image by Bruno Daversin, France
Timocharis formed on top of Mare Imbrium lavas - you can tell by the radial lines of ejecta and more distant secondary craters that are superposed on the mare suface. Despite this newness there are no certain rays associated with Timocharis, although the exterior of the rim is bright, as is an area immediately to the east of the crater. The lacks of rays classifies Timocharis as being of Eratosthenian age, probably older than 1 billion years. Timocharis has recently been discovered to have a relatively strong thorium anomaly, based on reanalysed data from Lunar Prospector. High thorium values also exist at the Apennine Bench area about 100 km to the east. This suggests that Timocharis punched throught relatively thin layers of Imbrium lavas and excavated into a buried continuation of the Apennine Bench or a similar thorium-rich unit. Timocharis has another characteristic we can’t see. It is a radar dark halo crater. That means that it is not surrounded by blocks and boulders, but by material that only weakly reflects radar waves.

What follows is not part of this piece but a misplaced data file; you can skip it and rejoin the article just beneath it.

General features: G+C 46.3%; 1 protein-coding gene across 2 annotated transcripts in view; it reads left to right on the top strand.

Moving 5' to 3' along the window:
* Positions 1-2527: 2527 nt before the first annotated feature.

27 January, 2007. 305 mm Schmidt-Cassegrain & DMK camera. Bruno is using his own personnal new cassegrain telescope, while the Ludiver 600 mm mirror is being aluminized.
He writes: It is a new one for me, but this instrument is very famous in France. It belonged to Christian Arsidi, a very close friend of mine, who sent it to me recently. Christian took the best lunar pictures in the eighties (TP 2415 film) and you can find his images in Jean Dragesco’s “high resolution astrophotography” book.
Rükl chart 21
Yesterday's LPOD: A Horrible Map
Tomorrow's LPOD: Like Getting New Glasses